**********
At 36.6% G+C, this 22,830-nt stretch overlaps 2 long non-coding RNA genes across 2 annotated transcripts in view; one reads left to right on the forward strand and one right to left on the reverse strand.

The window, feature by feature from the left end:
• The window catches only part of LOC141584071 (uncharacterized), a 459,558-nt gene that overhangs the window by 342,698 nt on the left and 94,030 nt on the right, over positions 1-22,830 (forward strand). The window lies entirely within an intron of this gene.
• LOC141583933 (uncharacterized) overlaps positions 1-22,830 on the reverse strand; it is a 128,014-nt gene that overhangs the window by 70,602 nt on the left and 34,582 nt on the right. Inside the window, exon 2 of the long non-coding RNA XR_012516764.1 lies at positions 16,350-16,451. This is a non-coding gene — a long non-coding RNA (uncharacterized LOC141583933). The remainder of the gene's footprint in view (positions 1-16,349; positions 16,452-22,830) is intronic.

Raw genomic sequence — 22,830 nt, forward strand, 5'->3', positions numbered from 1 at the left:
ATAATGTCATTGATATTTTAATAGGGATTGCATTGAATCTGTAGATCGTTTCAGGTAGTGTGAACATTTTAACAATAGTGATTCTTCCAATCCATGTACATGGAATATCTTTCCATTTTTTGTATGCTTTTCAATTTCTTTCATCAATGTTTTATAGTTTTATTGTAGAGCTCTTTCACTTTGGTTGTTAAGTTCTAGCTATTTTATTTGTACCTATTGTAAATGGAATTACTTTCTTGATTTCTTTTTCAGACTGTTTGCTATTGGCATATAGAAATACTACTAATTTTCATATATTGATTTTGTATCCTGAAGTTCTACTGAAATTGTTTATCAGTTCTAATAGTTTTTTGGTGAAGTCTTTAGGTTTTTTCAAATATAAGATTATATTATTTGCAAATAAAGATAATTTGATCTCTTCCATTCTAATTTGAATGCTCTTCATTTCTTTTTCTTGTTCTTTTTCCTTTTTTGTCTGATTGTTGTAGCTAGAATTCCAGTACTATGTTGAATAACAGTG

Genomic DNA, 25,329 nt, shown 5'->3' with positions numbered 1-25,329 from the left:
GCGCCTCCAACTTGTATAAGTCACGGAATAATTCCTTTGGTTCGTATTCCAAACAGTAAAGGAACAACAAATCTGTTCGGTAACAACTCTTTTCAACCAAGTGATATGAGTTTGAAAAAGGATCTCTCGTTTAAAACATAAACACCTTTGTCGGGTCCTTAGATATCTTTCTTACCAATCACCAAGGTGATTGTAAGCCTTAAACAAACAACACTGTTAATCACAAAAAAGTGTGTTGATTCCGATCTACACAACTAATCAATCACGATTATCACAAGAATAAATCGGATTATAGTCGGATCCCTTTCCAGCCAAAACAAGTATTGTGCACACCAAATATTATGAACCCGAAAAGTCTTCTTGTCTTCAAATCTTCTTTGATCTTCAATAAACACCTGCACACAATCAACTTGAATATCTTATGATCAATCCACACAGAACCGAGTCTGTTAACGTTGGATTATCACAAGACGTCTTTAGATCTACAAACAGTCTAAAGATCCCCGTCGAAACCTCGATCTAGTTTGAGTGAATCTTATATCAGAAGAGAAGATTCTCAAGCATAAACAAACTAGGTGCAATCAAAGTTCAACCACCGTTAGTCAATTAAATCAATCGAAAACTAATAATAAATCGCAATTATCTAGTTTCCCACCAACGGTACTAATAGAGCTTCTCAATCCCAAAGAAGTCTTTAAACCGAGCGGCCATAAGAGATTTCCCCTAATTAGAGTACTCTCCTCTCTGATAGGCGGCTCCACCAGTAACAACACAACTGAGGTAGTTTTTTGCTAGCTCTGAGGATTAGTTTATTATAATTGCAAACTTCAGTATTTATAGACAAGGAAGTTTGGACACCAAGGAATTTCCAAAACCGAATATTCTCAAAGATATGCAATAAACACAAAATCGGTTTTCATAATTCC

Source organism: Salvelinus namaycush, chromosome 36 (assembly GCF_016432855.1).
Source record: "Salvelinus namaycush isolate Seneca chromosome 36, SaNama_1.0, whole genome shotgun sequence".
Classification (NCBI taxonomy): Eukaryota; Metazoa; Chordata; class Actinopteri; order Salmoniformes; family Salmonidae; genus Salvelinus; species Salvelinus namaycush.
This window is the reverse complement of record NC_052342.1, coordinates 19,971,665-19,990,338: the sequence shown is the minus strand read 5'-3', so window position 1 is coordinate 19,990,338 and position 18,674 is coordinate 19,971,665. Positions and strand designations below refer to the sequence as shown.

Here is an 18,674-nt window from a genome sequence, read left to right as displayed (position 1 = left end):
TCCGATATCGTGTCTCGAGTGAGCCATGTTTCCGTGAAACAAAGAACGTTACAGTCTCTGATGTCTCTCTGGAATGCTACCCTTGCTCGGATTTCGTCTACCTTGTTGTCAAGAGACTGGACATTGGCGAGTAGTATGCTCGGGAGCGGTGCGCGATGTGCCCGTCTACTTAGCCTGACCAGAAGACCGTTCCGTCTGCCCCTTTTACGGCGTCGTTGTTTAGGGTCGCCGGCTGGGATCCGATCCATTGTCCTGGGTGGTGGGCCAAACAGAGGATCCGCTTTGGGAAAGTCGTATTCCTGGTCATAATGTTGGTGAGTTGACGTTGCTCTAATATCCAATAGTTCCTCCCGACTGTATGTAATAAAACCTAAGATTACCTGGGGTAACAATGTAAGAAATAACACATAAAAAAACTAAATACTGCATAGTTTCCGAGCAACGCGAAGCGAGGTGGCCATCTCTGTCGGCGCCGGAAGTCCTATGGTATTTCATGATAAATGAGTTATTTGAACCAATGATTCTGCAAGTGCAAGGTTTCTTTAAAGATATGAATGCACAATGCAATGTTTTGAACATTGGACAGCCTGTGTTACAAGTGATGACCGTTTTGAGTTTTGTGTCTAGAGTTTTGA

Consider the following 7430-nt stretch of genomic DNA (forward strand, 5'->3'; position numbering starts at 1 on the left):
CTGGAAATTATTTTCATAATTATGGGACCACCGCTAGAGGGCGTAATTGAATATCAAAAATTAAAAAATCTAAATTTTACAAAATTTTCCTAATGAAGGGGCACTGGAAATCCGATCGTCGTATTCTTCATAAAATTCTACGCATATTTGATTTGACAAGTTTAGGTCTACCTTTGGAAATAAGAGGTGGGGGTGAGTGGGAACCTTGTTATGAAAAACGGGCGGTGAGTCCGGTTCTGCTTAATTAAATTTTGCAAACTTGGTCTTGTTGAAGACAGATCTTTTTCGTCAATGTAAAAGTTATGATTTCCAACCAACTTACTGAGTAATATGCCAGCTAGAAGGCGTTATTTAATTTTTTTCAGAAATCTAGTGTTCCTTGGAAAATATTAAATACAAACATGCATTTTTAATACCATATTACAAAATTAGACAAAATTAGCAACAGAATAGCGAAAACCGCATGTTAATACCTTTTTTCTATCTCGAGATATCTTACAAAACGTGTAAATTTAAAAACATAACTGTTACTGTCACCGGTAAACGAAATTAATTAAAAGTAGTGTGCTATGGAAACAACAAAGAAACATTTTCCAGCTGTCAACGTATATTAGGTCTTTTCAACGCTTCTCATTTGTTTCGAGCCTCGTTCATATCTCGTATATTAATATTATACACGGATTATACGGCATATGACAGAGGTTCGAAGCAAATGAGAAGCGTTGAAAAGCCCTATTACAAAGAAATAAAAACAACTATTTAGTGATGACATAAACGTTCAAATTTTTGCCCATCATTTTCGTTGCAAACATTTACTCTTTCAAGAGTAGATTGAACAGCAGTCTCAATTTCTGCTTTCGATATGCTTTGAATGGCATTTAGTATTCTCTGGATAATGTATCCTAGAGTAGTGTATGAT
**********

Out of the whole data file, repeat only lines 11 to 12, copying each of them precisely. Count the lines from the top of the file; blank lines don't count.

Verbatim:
Classification (NCBI taxonomy): Eukaryota; Metazoa; Chordata; class Actinopteri; order Salmoniformes; family Salmonidae; genus Salvelinus; species Salvelinus namaycush.
This window is the reverse complement of record NC_052342.1, coordinates 19,971,665-19,990,338: the sequence shown is the minus strand read 5'-3', so window position 1 is coordinate 19,990,338 and position 18,674 is coordinate 19,971,665. Positions and strand designations below refer to the sequence as shown.